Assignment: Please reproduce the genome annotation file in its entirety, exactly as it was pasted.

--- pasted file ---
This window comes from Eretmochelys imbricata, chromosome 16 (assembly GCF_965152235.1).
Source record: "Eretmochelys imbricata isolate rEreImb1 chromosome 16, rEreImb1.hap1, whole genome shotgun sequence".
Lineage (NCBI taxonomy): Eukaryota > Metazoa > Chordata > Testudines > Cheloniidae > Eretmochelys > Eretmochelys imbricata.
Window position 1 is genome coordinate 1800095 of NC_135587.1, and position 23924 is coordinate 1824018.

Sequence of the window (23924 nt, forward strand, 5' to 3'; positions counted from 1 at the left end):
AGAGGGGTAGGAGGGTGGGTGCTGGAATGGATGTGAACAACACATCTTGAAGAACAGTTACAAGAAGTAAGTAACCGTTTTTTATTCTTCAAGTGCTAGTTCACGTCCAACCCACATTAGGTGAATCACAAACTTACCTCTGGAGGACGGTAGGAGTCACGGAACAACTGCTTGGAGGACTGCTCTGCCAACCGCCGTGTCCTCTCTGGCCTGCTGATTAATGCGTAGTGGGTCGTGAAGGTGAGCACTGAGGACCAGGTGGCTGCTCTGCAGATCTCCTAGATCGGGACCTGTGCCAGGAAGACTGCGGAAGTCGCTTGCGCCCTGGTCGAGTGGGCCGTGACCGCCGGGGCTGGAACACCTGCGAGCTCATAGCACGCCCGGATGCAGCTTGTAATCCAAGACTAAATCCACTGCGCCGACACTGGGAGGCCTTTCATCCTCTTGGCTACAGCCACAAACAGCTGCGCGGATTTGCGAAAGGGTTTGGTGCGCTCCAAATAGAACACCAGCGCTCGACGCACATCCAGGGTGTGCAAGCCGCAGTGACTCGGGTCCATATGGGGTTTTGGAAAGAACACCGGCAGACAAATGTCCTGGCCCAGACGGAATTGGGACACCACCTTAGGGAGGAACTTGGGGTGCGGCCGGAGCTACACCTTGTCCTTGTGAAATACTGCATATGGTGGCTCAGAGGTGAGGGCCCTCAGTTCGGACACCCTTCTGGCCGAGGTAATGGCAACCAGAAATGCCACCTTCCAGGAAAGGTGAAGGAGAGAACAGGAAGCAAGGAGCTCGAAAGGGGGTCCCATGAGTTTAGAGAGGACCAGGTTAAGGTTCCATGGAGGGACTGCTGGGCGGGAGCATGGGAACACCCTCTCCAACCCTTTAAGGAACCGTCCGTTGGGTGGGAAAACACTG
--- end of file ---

This window comes from Eretmochelys imbricata, chromosome 16 (assembly GCF_965152235.1).
Source record: "Eretmochelys imbricata isolate rEreImb1 chromosome 16, rEreImb1.hap1, whole genome shotgun sequence".
Lineage (NCBI taxonomy): Eukaryota > Metazoa > Chordata > Testudines > Cheloniidae > Eretmochelys > Eretmochelys imbricata.
Window position 1 is genome coordinate 1800095 of NC_135587.1, and position 23924 is coordinate 1824018.

Sequence of the window (23924 nt, forward strand, 5' to 3'; positions counted from 1 at the left end):
AGAGGGGTAGGAGGGTGGGTGCTGGAATGGATGTGAACAACACATCTTGAAGAACAGTTACAAGAAGTAAGTAACCGTTTTTTATTCTTCAAGTGCTAGTTCACGTCCAACCCACATTAGGTGAATCACAAACTTACCTCTGGAGGACGGTAGGAGTCACGGAACAACTGCTTGGAGGACTGCTCTGCCAACCGCCGTGTCCTCTCTGGCCTGCTGATTAATGCGTAGTGGGTCGTGAAGGTGAGCACTGAGGACCAGGTGGCTGCTCTGCAGATCTCCTAGATCGGGACCTGTGCCAGGAAGACTGCGGAAGTCGCTTGCGCCCTGGTCGAGTGGGCCGTGACCGCCGGGGCTGGAACACCTGCGAGCTCATAGCACGCCCGGATGCAGCTTGTAATCCAAGACTAAATCCACTGCGCCGACACTGGGAGGCCTTTCATCCTCTTGGCTACAGCCACAAACAGCTGCGCGGATTTGCGAAAGGGTTTGGTGCGCTCCAAATAGAACACCAGCGCTCGACGCACATCCAGGGTGTGCAAGCCGCAGTGACTCGGGTCCATATGGGGTTTTGGAAAGAACACCGGCAGACAAATGTCCTGGCCCAGACGGAATTGGGACACCACCTTAGGGAGGAACTTGGGGTGCGGCCGGAGCTACACCTTGTCCTTGTGAAATACTGCATATGGTGGCTCAGAGGTGAGGGCCCTCAGTTCGGACACCCTTCTGGCCGAGGTAATGGCAACCAGAAATGCCACCTTCCAGGAAAGGTGAAGGAGAGAACAGGAAGCAAGGAGCTCGAAAGGGGGTCCCATGAGTTTAGAGAGGACCAGGTTAAGGTTCCATGGAGGGACTGCTGGGCGGGAGCATGGGAACACCCTCTCCAACCCTTTAAGGAACCGTCCGTTGGGTGGGAAAACACTG